War Tax Resistance in the Friends Journal in 1993

War tax resistance in the Friends Journal in

By the coverage of American Quaker war tax resistance in the Friends Journal makes it seem pretty weak — not a lot of activity at all, and what there is of it is half-hearted symbolic measures or pathetic attempts to get Congress to pass a “Peace Tax Fund” scheme. There was almost more news about war tax resistance in Canada than in the United States.

The issue made note of another lobby day for the Peace Tax Fund bill, and of a new “EZ Peace Form” that the “Alternative Revenue Service” was encouraging tax filers to fill out:

The Peace Form has a similar format as IRS forms, with a section for figuring one’s tax share, a section that shows the percentages going to various government programs, and a section in which one can indicate where to redirect one’s tax contribution. Forms are to be returned to the Alternative Revenue Service so it can announce the number it receives and the amount of taxes redirected from financing war to providing for human needs.

Another note told readers how they could obtain transcripts of the Congressional hearing on the Peace Tax Fund bill, and noted: “The hearing was attended by several hundred Friends, Mennonites, Brethren, peace activists, and pacifists of all faiths.… The hearing received more than 2,300 letters of written testimony from people across the country, from which a selection is published in the transcript. Some of the voices are from Friends Journal, Friends United Meeting, the American Friends Service Committee, a number of yearly meetings, and many other denominations and organizations.”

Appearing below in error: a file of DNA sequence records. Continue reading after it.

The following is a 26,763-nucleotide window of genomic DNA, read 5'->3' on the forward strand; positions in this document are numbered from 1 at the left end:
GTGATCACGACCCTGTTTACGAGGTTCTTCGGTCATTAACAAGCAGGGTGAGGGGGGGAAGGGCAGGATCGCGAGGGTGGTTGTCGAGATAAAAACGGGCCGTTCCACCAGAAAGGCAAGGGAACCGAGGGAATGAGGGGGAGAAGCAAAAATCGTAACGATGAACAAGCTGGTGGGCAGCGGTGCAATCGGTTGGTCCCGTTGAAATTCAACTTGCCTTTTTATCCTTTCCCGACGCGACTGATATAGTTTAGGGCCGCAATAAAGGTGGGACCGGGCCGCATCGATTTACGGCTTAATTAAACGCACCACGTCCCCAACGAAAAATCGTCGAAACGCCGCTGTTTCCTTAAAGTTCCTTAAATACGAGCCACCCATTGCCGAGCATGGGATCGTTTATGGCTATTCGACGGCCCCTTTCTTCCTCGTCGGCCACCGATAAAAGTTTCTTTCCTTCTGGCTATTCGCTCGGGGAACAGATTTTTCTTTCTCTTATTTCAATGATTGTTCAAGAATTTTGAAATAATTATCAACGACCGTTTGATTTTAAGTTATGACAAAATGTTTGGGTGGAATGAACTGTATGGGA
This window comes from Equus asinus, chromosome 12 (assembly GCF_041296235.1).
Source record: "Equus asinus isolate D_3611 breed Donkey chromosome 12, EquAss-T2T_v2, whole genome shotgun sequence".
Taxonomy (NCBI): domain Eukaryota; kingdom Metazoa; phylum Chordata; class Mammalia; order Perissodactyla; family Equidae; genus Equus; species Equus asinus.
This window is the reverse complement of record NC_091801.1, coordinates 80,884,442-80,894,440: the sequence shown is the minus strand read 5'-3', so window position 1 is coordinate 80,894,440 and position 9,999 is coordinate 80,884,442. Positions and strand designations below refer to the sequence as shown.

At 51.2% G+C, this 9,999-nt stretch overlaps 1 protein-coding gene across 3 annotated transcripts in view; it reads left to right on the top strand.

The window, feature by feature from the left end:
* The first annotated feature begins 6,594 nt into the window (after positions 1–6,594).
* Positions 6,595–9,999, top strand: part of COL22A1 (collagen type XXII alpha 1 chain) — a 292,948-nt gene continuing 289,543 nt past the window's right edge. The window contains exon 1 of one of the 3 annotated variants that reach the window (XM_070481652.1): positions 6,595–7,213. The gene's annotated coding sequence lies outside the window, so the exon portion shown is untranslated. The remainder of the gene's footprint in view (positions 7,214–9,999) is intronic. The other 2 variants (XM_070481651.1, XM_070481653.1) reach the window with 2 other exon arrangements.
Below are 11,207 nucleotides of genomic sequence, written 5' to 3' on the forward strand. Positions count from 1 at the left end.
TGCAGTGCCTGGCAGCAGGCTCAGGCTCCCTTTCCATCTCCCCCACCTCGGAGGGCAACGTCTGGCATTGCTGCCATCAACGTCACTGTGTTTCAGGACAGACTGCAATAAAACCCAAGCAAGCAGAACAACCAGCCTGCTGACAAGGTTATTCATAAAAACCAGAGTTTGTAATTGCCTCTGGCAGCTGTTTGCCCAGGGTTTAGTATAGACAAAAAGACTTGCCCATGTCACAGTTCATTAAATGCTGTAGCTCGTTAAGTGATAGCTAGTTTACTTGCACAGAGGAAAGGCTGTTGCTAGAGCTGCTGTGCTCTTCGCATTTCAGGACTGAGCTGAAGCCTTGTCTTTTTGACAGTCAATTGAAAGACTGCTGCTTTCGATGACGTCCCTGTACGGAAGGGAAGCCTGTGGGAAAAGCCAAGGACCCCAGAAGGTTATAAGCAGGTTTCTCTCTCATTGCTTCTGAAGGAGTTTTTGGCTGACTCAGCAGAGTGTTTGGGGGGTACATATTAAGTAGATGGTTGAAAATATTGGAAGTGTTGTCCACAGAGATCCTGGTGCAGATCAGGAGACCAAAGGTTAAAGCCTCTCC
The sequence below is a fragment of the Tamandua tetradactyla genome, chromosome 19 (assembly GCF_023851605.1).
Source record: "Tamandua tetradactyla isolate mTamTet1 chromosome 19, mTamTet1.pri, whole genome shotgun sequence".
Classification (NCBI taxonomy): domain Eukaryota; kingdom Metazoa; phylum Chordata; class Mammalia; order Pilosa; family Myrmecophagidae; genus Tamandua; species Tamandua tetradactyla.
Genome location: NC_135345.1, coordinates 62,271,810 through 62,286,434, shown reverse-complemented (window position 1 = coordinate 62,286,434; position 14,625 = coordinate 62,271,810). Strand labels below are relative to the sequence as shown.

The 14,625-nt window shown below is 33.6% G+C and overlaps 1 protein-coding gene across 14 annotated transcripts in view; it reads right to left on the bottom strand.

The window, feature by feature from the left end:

A letter from John K. Stoner of the “New Call to Peacemaking” in the issue asserted that “Some day in the future the true heroes of our time will be named. They will be the people who refused to pay war taxes, who vigiled, prayed, and demonstrated in front of weapons plants, who resisted in whatever way they could the insidious, relentless pressure to conform to the mentality of deterrence, the idolatry of redemptive violence, the rule of the gun, and the economy of death.”

An article in that issue mentioned that the Congressional hearing concerning the Peace Tax Fund bill was the product of a great deal of work: “[T]o arrange for that hearing,” the article said, “FCNL lobbyists worked with the Peace Tax Fund Campaign for eight years!”

The issue included two articles on war tax resistance. One by Robin Harper that I mentioned in an earlier Picket Line, and a second: “What Do We Owe Caesar?” by Marguerite Clark. It gave a sort of fresh, starting-from-scratch overview of the war tax issue and at how Friends had tried to meet it, but was overwhelmingly pessimistic, asserting that there’s no satisfying way to practice war tax resistance because the government has the power to inevitably get its hands on the money eventually (Clark used the case of the Friends Journal capitulating and paying Vinton Deming’s taxes as a case in point). She ended her piece by hoping Quakers would “take a stand” by supporting the Religious Freedom Restoration Act as a hopeful first step in legalizing conscientious objection to military taxation (that Act eventually passed but has so far been of no help at all in legalizing such conscientious objection).

A letter from Edwin A. Vail in response to Harper’s article trotted out the familiar argument that it’s wrong to withhold your taxes from the government on the grounds that the government might spend the money improperly for the same reason that it’s wrong to refuse to repay a debt because you think the person you owe money to might spend the money unwisely.

The issue brought news of a new group, calling itself “The Peace Taxpayers” — 

  • The Peace Taxpayers are available as counselors for people wishing to experience “the joys of peace taxpaying.” The organization works to change existing U.S. tax codes which force all income taxpayers to be supporters of war and preparations for war. The counselors can help with questions about Internal Revenue Service regulations, how to redirect war taxes, and how to reduce taxable income.…